Tag Archives: ORA

Open Access Oxford – what’s happening – monthly briefings

In order to be eligible for the next REF, the final peer-reviewed version of journal articles and conference papers (with an ISSN) must be deposited in an open access repository within three months of acceptance for publication. HEFCE’s requirements are designed to ‘increase substantially the amount of scholarly material that is made available in an open-access form’.

Bodleian Libraries run monthly briefings on open access publishing and Oxford’s position. These briefings are aimed at researchers and academics, research support staff, administrators and librarians. Key topics include:

• Introduction – What is open access?
• Key terms – Gold, Green, APCs
• How to find out about research council or funder requirements
• How to find out what your publisher will allow
• Green route – how to deposit in ORA
• Gold route and how to claim for APCs
• HEFCE policy for next REF
• New developments, including ORCID researcher IDs
• Where to get more help

Our next sessions will be held on:
Tuesday 30 January 12.00-13.00 (Radcliffe Science Library)

Tuesday 20 February 11.00-12.00 (Nuffield College, New Road) 

The session is free, but online booking is required. To book a place go to:
Bodleian iSkills: Open Access Oxford – What’s Happening?

Managing research data and Data Management Planning (DMPs)

Good research data management is a vital component of academic practice. Part of this is the principle that the data used to develop the arguments and outcomes of your research should be effectively stored and managed during a project, preserved for the future and – where possible – shared with other academics.  As part of this term’s ‘iSkills workshops’ programme, Bodleian Libraries are running a set of FREE workshops on Research Data Management, the first of which introduces the University’s research data policy and outlines the practical impact this will have on your work. The services available at Oxford to assist you will be outlined. This session is not only essential during your current studies but will be invaluable if you plan to continue in research as a career.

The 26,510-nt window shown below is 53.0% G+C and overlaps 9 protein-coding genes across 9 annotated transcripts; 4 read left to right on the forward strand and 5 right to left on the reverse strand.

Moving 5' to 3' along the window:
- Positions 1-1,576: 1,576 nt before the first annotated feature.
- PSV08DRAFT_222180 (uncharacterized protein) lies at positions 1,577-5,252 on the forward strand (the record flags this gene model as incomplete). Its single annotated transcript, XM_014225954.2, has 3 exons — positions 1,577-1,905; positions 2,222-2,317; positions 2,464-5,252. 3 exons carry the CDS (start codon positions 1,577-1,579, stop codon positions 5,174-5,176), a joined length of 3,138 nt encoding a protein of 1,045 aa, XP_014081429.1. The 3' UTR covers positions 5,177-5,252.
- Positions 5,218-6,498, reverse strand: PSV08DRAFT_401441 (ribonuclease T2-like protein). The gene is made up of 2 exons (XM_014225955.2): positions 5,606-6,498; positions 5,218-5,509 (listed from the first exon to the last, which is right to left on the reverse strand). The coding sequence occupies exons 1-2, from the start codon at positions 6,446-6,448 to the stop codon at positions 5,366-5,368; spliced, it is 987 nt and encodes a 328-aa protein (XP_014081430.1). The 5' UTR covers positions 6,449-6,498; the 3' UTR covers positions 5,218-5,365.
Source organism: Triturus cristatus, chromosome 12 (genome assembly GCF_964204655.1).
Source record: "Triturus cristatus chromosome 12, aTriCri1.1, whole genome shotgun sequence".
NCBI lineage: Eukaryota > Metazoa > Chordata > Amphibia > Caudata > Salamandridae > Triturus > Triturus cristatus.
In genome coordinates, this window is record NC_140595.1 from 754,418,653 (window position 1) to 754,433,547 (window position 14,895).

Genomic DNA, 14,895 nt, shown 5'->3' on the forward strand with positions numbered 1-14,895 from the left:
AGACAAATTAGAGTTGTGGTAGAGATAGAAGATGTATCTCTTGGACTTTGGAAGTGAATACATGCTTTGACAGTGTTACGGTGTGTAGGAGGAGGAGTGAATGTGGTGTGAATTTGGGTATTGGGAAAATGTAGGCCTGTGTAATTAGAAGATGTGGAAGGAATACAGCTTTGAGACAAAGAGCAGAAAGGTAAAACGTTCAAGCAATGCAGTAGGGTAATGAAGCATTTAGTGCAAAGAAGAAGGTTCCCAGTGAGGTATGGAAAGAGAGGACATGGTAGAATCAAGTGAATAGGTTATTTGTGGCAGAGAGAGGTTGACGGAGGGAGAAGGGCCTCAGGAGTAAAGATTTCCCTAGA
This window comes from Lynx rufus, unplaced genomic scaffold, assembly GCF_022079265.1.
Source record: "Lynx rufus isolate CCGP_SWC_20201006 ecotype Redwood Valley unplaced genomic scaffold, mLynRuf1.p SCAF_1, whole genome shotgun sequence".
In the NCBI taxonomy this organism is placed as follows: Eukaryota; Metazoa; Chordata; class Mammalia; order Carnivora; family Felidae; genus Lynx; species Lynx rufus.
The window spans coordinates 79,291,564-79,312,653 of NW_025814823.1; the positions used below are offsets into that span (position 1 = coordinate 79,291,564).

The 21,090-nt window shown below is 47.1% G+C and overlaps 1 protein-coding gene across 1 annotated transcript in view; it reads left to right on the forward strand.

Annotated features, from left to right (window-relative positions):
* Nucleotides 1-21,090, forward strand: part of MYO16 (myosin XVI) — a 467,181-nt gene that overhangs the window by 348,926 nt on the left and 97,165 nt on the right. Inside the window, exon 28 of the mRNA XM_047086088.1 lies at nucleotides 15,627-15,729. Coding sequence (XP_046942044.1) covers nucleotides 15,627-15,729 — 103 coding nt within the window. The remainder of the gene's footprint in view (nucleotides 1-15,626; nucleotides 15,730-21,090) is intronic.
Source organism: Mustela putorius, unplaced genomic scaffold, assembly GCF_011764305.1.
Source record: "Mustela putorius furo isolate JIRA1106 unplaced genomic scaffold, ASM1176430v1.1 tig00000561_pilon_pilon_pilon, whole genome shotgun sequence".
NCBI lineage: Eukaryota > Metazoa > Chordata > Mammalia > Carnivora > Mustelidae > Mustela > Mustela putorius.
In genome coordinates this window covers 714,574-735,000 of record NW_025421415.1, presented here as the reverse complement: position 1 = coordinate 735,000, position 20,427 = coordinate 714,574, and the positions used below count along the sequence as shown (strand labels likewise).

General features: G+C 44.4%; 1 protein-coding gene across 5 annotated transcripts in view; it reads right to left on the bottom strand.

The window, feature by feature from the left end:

Objectives:

Understand common dangers and pitfalls of digital data
Understand key principles of RDM and organising your data effectively
Produce a data management plan
Understand institutional, funder and publisher requirements
Understand issues around preserving data and cybersecurity
Be aware of ORA-Data, Github and other preservation services
Share thoughts and insights about the potential of data management in your own field
Access Oxford based tools for research data management

Intended Audience:  All DPhil students and research staff

Attendance is FREE, but booking is essential.  Please book your place online for:
Bodleian iSkills: Managing research data and Data Management Planning (DMPs)
Wednesday 24 January 09.30-11.30

Open Access Oxford – What’s happening?